That is to say, if we view an increase in recreational part-time “bisexuality” as a behavioral phenomenon attributed to greater “acceptance,” produced by a “social change” in attitudes toward same-sex activity, we must either regard this as something different from Kinsey 6 homosexuality, or else we must question what has widely been believed about the nature of homosexuality. And because public belief about what homosexuality is, in terms of defining gay and lesbian identity, has become the basis of major changes in our laws and governmental policies, the increase in “bisexuality” is not a trivial matter.
Readers will note that I place the word “bisexuality” inside quote marks, indicating the difficulty in defining the term. Does this word refer to behavior? Does it constitute an identity? Or can someone call themselves “bisexual” simply to acknowledge, in a more or less theoretical way, their willingness to consider potential partners of both sexes? This is not trivial, as say, because this may influence the way the Supreme Court’s Windsor and Obergefell decisions are interpreted, and could affect many other matters of law and policy in the future. From a strictly libertarian perspective, the distinction between gay and “bisexual” might not be so important, but the Windsor and Obergefell rulings involved Fourteenth Amendment interpretations that went far beyond a simple live-and-let-live libertarianism.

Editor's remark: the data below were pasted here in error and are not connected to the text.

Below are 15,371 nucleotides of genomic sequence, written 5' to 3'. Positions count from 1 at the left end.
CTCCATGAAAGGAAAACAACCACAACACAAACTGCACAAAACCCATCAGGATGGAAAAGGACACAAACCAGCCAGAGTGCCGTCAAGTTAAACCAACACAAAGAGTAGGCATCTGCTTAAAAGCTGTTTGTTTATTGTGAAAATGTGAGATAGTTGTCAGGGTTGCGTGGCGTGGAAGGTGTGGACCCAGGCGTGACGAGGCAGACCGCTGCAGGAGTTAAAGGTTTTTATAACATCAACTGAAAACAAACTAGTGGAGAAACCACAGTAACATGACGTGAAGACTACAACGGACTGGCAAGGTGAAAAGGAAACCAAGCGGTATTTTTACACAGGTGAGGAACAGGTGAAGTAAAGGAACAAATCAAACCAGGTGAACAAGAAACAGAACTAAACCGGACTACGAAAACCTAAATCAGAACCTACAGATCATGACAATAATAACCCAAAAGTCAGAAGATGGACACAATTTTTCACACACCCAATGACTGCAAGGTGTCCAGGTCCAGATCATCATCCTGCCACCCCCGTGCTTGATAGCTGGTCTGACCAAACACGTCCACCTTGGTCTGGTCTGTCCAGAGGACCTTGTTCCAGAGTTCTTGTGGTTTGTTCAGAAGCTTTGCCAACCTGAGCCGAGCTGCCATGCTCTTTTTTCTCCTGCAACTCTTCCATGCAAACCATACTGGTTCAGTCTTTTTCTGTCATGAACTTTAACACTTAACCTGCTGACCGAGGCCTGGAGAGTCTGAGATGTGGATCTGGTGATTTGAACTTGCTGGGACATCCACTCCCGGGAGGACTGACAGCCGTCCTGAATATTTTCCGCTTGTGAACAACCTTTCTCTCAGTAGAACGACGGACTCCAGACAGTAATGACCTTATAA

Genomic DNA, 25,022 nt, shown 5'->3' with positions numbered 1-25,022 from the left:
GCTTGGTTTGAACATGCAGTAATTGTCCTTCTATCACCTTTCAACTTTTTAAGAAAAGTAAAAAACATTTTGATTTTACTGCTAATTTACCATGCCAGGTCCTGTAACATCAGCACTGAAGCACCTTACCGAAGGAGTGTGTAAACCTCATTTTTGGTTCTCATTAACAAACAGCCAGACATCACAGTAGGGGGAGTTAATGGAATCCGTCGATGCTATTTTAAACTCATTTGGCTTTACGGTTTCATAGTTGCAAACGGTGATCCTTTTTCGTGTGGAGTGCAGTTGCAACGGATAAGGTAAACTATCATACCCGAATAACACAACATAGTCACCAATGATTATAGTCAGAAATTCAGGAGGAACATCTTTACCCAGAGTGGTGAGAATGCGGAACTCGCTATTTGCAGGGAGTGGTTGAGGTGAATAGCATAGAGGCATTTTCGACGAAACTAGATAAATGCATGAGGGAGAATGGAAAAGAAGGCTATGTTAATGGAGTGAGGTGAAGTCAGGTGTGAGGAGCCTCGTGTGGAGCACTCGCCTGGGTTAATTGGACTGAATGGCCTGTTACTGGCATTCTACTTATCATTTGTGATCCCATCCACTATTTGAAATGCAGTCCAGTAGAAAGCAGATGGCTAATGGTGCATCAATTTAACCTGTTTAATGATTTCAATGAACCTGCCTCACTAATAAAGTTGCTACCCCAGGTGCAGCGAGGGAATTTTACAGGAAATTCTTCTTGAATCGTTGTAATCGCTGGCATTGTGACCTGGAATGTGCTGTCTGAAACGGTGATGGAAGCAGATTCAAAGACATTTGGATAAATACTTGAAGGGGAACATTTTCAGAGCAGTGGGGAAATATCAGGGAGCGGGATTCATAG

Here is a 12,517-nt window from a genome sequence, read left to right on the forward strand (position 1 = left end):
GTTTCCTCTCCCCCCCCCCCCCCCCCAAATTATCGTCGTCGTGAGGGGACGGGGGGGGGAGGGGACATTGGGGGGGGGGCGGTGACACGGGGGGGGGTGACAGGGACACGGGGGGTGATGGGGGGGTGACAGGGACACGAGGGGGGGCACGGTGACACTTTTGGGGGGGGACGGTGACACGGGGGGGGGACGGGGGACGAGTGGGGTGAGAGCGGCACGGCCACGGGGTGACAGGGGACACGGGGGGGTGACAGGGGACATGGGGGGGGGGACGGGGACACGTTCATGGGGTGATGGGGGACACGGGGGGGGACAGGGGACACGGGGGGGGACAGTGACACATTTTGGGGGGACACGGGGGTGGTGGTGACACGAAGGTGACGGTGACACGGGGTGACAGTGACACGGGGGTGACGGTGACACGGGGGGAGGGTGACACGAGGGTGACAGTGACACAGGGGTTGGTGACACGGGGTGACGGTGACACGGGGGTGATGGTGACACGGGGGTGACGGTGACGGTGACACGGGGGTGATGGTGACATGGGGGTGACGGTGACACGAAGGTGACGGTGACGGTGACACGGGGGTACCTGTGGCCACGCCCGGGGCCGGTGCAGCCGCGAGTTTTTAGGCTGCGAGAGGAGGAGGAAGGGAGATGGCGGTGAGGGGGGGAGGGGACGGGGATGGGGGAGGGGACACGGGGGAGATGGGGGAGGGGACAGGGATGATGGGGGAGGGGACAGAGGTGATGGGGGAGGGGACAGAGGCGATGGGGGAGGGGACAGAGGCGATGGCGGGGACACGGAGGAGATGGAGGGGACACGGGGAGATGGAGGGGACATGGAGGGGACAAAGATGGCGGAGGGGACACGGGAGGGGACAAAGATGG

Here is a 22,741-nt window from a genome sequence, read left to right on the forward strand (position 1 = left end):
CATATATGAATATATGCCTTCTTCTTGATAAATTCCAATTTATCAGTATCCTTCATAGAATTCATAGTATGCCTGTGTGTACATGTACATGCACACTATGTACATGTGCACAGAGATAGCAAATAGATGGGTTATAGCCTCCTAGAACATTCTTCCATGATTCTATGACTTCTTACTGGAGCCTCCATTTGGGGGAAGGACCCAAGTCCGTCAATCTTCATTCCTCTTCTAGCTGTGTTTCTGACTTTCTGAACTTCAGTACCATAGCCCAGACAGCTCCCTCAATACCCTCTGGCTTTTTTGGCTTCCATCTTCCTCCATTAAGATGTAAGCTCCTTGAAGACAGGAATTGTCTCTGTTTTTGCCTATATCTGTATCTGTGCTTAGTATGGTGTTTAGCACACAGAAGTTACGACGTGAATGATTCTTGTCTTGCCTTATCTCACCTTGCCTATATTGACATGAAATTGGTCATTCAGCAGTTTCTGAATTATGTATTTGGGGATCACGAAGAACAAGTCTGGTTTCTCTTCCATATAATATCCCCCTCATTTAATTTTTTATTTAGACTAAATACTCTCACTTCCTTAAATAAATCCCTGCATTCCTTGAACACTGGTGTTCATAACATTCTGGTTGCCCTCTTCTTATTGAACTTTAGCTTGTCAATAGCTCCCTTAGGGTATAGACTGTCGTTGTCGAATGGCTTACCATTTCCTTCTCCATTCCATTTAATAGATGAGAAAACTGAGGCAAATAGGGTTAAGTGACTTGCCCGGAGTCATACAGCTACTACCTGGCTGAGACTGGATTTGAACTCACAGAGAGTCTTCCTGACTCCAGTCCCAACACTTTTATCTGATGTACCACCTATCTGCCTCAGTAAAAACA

Radical-egalitarian ideas of “social justice” are quite a different thing from a simple idea of liberty, and I perceive that the trend toward more “bisexual” behavior will consequently bring this distinction into clearer view. Having made a certain concept of homosexual identity the basis of law, we are likely to find that a continued shift in our understanding of such concepts will give rise to new controversies. It is not “ignorance” to discern this, although I suspect that many people will soon admit to being confused by it.
As for my opinion of bisexuality, you can read what I’ve written about the prominent bisexual activist Robyn Ochs. If anyone wishes to accuse me of “ignorance,” I must remind you that I have the right to my opinion — and I also have the right to remain silent as to the extent of my knowledge.
Shucks, ma’am, I don’t know nothing about bisexuality, as far as you know.